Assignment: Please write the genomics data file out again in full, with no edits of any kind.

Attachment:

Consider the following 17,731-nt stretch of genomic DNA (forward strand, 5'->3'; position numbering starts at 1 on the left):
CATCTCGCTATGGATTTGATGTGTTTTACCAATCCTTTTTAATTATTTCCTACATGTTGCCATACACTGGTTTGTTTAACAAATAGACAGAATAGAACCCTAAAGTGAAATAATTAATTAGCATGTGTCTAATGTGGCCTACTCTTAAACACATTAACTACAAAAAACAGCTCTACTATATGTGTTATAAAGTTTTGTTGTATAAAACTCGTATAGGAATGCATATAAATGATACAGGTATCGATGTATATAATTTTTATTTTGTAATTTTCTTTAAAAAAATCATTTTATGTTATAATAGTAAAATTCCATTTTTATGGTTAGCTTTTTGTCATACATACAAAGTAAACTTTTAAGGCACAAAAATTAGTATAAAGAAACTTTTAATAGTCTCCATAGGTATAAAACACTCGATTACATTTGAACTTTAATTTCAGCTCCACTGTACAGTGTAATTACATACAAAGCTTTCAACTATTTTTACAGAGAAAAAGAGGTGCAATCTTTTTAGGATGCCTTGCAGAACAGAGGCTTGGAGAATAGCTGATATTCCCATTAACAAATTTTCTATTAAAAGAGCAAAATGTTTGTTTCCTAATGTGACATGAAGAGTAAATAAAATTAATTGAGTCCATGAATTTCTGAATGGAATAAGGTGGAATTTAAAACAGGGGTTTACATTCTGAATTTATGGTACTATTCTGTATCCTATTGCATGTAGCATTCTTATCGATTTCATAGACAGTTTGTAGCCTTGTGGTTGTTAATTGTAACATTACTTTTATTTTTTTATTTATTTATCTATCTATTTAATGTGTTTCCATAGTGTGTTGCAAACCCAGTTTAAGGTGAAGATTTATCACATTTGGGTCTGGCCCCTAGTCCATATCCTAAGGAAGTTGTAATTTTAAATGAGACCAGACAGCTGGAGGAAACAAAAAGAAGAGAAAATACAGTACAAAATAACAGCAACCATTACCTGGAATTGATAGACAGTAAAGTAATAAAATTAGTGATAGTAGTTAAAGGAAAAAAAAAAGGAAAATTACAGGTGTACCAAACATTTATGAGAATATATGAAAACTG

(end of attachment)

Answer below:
Consider the following 17,731-nt stretch of genomic DNA (forward strand, 5'->3'; position numbering starts at 1 on the left):
CATCTCGCTATGGATTTGATGTGTTTTACCAATCCTTTTTAATTATTTCCTACATGTTGCCATACACTGGTTTGTTTAACAAATAGACAGAATAGAACCCTAAAGTGAAATAATTAATTAGCATGTGTCTAATGTGGCCTACTCTTAAACACATTAACTACAAAAAACAGCTCTACTATATGTGTTATAAAGTTTTGTTGTATAAAACTCGTATAGGAATGCATATAAATGATACAGGTATCGATGTATATAATTTTTATTTTGTAATTTTCTTTAAAAAAATCATTTTATGTTATAATAGTAAAATTCCATTTTTATGGTTAGCTTTTTGTCATACATACAAAGTAAACTTTTAAGGCACAAAAATTAGTATAAAGAAACTTTTAATAGTCTCCATAGGTATAAAACACTCGATTACATTTGAACTTTAATTTCAGCTCCACTGTACAGTGTAATTACATACAAAGCTTTCAACTATTTTTACAGAGAAAAAGAGGTGCAATCTTTTTAGGATGCCTTGCAGAACAGAGGCTTGGAGAATAGCTGATATTCCCATTAACAAATTTTCTATTAAAAGAGCAAAATGTTTGTTTCCTAATGTGACATGAAGAGTAAATAAAATTAATTGAGTCCATGAATTTCTGAATGGAATAAGGTGGAATTTAAAACAGGGGTTTACATTCTGAATTTATGGTACTATTCTGTATCCTATTGCATGTAGCATTCTTATCGATTTCATAGACAGTTTGTAGCCTTGTGGTTGTTAATTGTAACATTACTTTTATTTTTTTATTTATTTATCTATCTATTTAATGTGTTTCCATAGTGTGTTGCAAACCCAGTTTAAGGTGAAGATTTATCACATTTGGGTCTGGCCCCTAGTCCATATCCTAAGGAAGTTGTAATTTTAAATGAGACCAGACAGCTGGAGGAAACAAAAAGAAGAGAAAATACAGTACAAAATAACAGCAACCATTACCTGGAATTGATAGACAGTAAAGTAATAAAATTAGTGATAGTAGTTAAAGGAAAAAAAAAAGGAAAATTACAGGTGTACCAAACATTTATGAGAATATATGAAAACTG